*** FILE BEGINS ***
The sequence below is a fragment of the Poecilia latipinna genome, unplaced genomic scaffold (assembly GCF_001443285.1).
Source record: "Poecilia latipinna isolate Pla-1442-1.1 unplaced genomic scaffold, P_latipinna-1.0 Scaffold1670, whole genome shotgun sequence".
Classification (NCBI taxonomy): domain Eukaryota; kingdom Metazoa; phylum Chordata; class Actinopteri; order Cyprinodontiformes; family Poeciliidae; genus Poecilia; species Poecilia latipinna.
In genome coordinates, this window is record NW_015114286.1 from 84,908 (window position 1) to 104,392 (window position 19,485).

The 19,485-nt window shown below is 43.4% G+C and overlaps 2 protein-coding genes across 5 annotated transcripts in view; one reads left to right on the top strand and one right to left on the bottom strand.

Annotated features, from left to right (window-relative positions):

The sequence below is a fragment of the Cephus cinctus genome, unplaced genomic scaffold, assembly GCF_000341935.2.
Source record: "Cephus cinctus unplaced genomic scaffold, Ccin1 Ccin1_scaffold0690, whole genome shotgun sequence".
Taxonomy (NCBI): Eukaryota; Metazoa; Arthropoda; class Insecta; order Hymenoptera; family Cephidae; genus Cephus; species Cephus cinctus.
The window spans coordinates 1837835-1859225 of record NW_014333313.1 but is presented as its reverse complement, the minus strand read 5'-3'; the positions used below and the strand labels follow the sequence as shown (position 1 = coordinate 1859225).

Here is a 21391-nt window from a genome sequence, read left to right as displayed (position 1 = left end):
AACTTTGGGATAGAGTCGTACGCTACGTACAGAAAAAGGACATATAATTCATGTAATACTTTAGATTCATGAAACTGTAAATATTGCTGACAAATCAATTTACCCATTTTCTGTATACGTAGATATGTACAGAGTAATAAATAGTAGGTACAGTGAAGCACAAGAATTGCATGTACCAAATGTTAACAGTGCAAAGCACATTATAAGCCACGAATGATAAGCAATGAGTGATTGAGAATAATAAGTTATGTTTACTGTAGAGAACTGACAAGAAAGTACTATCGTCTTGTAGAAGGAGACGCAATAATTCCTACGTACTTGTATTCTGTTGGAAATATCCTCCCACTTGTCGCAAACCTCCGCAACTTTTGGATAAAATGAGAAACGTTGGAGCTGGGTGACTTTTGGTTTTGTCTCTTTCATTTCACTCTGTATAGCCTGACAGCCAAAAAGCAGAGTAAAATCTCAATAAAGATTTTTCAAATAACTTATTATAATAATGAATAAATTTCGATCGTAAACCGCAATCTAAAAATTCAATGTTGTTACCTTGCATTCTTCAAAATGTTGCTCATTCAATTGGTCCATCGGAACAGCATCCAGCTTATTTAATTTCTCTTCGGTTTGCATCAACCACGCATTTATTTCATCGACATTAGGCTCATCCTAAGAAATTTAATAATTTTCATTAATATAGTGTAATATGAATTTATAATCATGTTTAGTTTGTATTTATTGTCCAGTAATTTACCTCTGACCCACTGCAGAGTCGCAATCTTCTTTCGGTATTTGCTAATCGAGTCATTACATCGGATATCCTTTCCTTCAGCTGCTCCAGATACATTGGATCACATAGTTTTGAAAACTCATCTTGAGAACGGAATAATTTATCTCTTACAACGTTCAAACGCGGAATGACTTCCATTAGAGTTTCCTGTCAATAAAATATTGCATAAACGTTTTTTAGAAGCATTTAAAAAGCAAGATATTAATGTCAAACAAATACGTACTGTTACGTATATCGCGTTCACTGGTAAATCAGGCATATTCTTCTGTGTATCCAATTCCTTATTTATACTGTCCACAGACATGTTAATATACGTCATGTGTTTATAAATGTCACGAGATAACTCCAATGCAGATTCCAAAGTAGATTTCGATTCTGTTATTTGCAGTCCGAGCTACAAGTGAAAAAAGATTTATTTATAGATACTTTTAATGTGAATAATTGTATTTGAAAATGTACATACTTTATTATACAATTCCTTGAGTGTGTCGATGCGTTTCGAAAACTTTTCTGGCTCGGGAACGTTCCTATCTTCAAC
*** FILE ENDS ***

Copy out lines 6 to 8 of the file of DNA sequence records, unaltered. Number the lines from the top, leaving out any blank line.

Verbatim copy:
Annotated features, from left to right (window-relative positions):

The sequence below is a fragment of the Cephus cinctus genome, unplaced genomic scaffold, assembly GCF_000341935.2.
Source record: "Cephus cinctus unplaced genomic scaffold, Ccin1 Ccin1_scaffold0690, whole genome shotgun sequence".